There are a couple of recent articles in the At War blog of the New York Times that are quite interesting. The first examines the use of conventional weapons and explosives by the various Iraqi insurgency groups fighting against the United States and other foreign militaries in the country from 2003 to the present time (in particular of course, 2004-2011). One of the commercial weapons described is the RKG-3, a generic term for a series of Soviet-era hand-thrown anti-tank grenades notable for their use of a small parachute to drag or “float” the grenade so that its explosive force was directed downwards against the thinner upper armour normally found on military vehicles. An improvised version of this weapon was of course devised by the (Provisional) Irish Republican Army in the 1980s with the “drogue grenade”. This consisted of a small metal casing (a can or tin with a tubular plastic handle) packed with explosives and in later models a shaped conical head which deployed a miniature polythene “tail” from the handle when thrown. They were normally dropped or launched from a height (windows, bridges or embankments) and were moderately effective against armoured vehicles or “roof observers”.
The second article looks at non-commercial munitions, in particular explosive ordnance. Remember when the Irish Republican Army started deploying major explosive loads in the early 1990s, especially during the infrastructure attacks in Britain? One of the excuses employed by helpless British officials with a panicked media was the claim that the IRA was “running out” of commercial explosives, primarily Semtex-H, and that the use of improvised explosives was actually a sign of “desperation”.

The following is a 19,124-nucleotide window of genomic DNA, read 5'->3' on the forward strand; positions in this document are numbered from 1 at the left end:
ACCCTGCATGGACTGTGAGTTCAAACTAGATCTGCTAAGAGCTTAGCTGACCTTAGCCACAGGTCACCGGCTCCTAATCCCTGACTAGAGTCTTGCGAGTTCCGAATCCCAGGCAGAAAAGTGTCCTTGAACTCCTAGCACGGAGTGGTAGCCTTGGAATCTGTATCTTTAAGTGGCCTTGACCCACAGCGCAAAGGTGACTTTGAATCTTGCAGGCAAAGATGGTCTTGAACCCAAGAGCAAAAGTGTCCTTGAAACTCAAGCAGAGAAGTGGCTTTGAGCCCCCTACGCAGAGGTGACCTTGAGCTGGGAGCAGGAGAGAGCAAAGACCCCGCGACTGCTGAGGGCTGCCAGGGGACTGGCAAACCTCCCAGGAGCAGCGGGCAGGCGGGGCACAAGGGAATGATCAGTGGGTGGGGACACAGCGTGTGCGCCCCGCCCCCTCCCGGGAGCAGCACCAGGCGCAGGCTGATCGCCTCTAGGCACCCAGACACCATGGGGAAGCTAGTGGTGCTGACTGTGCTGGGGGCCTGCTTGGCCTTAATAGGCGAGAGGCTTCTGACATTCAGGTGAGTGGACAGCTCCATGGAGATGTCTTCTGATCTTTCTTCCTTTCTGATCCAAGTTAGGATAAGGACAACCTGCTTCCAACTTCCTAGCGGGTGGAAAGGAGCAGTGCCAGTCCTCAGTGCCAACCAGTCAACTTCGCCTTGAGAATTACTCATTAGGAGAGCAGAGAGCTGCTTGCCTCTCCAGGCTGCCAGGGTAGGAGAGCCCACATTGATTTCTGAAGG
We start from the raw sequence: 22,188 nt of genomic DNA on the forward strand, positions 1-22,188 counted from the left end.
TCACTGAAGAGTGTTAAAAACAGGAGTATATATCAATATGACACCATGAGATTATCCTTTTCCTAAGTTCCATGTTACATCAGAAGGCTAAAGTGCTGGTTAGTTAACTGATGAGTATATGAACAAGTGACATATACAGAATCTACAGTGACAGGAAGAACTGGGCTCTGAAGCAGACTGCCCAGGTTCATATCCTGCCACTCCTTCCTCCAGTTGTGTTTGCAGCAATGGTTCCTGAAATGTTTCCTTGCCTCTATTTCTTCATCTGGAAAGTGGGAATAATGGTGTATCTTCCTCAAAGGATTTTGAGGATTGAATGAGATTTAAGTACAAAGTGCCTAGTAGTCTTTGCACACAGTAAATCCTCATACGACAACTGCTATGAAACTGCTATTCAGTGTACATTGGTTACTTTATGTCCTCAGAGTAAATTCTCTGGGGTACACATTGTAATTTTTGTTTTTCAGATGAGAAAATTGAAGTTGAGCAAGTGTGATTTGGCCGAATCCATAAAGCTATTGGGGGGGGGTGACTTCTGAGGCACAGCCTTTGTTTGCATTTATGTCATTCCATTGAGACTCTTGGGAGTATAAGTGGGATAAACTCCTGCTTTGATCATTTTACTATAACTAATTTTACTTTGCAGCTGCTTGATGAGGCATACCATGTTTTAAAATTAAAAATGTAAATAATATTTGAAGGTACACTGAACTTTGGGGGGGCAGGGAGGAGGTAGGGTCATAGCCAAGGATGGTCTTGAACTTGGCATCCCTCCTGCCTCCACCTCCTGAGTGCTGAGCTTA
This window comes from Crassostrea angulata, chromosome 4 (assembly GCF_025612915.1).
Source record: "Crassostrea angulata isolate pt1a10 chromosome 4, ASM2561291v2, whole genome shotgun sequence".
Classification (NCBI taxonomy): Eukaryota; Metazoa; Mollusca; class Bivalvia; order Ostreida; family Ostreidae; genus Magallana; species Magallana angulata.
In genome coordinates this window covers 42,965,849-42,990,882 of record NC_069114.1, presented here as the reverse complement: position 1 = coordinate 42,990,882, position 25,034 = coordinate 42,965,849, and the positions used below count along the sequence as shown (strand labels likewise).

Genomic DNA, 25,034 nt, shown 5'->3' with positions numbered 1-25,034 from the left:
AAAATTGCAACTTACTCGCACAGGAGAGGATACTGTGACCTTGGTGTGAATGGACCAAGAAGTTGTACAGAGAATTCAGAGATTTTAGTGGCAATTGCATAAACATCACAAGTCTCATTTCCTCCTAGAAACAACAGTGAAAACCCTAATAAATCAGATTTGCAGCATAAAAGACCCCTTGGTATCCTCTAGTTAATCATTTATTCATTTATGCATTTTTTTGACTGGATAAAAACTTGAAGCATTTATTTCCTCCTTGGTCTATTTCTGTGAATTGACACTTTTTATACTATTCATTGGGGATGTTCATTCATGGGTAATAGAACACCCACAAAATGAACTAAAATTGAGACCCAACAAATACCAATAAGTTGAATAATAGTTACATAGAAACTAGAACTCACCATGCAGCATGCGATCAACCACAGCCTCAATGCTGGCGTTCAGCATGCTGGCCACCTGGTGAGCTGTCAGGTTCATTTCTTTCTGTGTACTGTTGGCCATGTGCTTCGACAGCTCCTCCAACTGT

“When homemade explosives first came into wide use in Iraq, American military officers initially thought it was a sign that the insurgents were running out of conventional or “military-grade,” munitions. That assumption had no basis in fact. What it did signal was that the enemy had realized that bulk explosives were more valuable and, in certain situations, more lethal.”
A counter-insurgency war, like the insurgency itself, is all too often a case of the true believers clutching at straws.
Meanwhile Brown Moses re-examines the phenomenon of Improvised Rocket Assisted Munitions or IRAMs, fairly indiscriminate weapons that have become a favourite tool of area denial (or terror when used against civilians). These are an increasing part of the Syrian government’s arsenal which once again raises the question of why the loyalist forces of the billion dollar Assad regime have come to rely so heavily on “DIY” munitions?